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Connecting a Classic (ADB) Apple Keyboard to a Modern (USB) PC Using a Regular Arduino

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When I saw this person building a Raspberry Pi inside a vintage Apple Keyboard, I thought it could be a comfortable way to play Apple II games on a TV. More important, I happen to have an Apple Extended Keyboard II just waiting for such an experiment…

My winter holiday plans did not include going outside, so I wanted to build it with parts I already had. But the hack uses an Arduino Pro Micro (with a little help of the TMK Keyboard Firmware Collection) as a converter between ADB (the interface used by the Apple IIGS and older Macs) and the familiar USB, and I only had a regular Arduino (actually, a Leonardo-compatible clone).

I wasn’t sure that would do the job, so before tearing the keyboard apart, I decided that my first experiment would be an attempt to connect it to my computer.

To connect the Arduino to the keyboard, I could have cannibalized an S-Video MiniDIN-4 cable, since ADB uses the same connector. But I ended up using breadboard jumper wires, because they can be easily plugged on the Arduino and inserted straight into the ADB jack holes.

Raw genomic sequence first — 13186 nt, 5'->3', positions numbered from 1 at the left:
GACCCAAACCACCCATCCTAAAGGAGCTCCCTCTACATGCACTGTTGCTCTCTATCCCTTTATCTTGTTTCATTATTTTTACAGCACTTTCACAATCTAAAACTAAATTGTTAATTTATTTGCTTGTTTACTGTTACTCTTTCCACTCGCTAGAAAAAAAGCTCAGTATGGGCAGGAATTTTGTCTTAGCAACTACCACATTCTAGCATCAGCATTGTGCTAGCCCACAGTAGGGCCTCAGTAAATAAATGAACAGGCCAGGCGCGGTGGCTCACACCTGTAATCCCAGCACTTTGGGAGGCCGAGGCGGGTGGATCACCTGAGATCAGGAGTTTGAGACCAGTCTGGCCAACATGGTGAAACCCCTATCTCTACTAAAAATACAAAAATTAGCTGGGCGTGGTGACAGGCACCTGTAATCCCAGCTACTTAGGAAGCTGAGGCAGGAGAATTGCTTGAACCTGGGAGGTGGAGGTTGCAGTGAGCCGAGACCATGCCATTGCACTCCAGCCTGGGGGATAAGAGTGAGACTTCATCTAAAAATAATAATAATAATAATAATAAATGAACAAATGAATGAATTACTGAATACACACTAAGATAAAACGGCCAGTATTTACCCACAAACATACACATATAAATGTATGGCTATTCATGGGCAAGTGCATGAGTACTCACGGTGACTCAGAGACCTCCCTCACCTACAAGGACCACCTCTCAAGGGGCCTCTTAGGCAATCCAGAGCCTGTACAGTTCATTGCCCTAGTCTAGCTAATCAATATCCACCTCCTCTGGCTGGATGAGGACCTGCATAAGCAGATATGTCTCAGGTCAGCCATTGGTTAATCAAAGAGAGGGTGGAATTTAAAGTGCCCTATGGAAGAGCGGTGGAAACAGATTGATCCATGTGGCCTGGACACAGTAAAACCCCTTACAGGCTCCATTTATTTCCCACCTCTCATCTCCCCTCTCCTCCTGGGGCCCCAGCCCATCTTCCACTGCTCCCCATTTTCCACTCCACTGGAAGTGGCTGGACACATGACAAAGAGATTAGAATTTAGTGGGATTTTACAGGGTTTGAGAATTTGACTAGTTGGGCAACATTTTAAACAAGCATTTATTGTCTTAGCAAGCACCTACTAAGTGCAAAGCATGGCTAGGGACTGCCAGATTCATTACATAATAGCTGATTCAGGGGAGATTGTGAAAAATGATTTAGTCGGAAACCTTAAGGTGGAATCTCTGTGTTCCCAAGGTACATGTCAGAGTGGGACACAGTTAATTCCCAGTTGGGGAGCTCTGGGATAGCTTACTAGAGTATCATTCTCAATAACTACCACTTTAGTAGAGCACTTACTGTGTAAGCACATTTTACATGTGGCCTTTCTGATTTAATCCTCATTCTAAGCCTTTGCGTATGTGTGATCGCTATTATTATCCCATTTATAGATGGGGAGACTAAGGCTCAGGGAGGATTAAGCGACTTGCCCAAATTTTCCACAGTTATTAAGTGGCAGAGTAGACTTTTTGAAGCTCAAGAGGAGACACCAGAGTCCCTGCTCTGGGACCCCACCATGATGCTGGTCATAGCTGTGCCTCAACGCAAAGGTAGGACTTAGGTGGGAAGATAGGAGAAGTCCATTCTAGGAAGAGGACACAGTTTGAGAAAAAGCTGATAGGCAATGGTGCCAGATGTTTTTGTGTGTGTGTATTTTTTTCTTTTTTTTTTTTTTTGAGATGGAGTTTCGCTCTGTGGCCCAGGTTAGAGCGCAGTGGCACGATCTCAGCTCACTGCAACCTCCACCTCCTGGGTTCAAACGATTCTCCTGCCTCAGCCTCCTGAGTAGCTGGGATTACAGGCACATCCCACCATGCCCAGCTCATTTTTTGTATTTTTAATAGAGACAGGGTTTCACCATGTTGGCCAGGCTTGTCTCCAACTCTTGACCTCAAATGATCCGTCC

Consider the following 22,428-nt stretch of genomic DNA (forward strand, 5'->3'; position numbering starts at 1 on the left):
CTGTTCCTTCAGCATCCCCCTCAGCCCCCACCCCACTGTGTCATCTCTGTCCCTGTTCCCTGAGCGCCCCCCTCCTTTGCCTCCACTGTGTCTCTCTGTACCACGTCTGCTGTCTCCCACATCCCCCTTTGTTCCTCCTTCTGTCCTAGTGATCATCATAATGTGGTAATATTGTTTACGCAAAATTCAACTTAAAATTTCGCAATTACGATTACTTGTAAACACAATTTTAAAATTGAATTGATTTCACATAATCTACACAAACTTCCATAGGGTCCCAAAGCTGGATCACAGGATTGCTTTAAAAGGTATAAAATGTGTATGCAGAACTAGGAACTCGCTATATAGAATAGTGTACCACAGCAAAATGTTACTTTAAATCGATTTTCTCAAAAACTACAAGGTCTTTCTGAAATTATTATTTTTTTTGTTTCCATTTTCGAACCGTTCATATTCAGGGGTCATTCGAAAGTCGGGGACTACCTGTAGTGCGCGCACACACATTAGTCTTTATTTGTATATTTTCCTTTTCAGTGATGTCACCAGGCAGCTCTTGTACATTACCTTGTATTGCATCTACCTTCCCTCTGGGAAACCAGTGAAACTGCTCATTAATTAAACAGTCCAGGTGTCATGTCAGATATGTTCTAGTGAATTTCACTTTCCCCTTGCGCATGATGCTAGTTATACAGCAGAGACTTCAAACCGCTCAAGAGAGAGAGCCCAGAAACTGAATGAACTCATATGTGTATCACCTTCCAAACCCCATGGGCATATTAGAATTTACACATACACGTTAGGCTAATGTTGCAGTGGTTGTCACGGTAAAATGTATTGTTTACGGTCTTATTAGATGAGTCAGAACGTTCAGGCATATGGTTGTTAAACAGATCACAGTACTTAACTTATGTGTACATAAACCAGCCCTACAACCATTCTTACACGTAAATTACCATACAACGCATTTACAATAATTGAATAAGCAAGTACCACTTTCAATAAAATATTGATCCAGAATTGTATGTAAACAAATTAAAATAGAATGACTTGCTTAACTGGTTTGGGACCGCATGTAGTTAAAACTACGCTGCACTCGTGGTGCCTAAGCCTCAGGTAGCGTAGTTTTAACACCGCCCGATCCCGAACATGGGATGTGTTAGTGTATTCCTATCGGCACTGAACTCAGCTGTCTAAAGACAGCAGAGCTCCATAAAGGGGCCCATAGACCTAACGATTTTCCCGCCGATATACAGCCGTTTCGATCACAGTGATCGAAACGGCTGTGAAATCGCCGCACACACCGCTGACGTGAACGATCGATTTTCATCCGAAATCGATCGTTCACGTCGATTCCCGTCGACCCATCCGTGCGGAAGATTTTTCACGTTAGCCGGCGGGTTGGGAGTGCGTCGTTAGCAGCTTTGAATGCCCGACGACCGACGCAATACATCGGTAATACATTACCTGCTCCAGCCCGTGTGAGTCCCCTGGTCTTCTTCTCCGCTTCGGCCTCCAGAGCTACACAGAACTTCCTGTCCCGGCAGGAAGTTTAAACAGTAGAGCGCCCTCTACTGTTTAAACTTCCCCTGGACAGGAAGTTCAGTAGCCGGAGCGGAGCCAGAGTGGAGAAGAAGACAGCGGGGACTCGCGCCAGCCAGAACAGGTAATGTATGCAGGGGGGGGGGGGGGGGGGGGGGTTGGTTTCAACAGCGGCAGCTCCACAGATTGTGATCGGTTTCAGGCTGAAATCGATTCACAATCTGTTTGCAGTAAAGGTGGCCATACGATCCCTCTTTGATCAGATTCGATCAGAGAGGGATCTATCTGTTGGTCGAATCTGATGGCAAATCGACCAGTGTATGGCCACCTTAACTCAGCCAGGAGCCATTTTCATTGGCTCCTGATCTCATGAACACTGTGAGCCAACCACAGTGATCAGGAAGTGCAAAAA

The TMK ADB-USB wiring instructions suggest a pull-up resistor. I used a 6K8Ω (the first one I found within the recommended range) and a mini-breadboard to organize the connections. Here is how I wired it:

I wasn’t sure which (if any) of the .hex files on the binary/ folder would work, so I built my own. You can download it here, or build (on a Mac with Homebrew) with:

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brew tap osx-cross/avr
brew install avr-libc avrdude
git clone https://github.com/tmk/tmk_keyboard
cd tmk_keyboard/converter/adb_usb

At this point, edit the Makefile, changing MCU to atmega32u4 and TARGET to adb_usb_leonardo (or any name you want), then:

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make -f Makefile clean
make -f Makefile

Now you should have a binary (adb_usb_leonardo.hex). To install it on the Arduino, use this command (pushing the RESET button on the board right before you hit ENTER):

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sudo avrdude -patmega32u4 -cavr109 -P/dev/cu.usbmodemFD121 -b57600 \
  -D -Uflash:w:adb_usb_leonardo.hex:i

The device (cu.usbmodemFD121) may be a bit different for you (you can check the right name with the Arduino IDE). You will know it worked when you get a few progress bars, then something like avrdude: 20528 bytes of flash verified. At that point, the computer should “see” your Arduino as a USB keyboard.

It took me some time to figure out the build and install, but the hardware part worked without a hitch. With due apologies for the narration (I was pretty tired), you can see it in action here:

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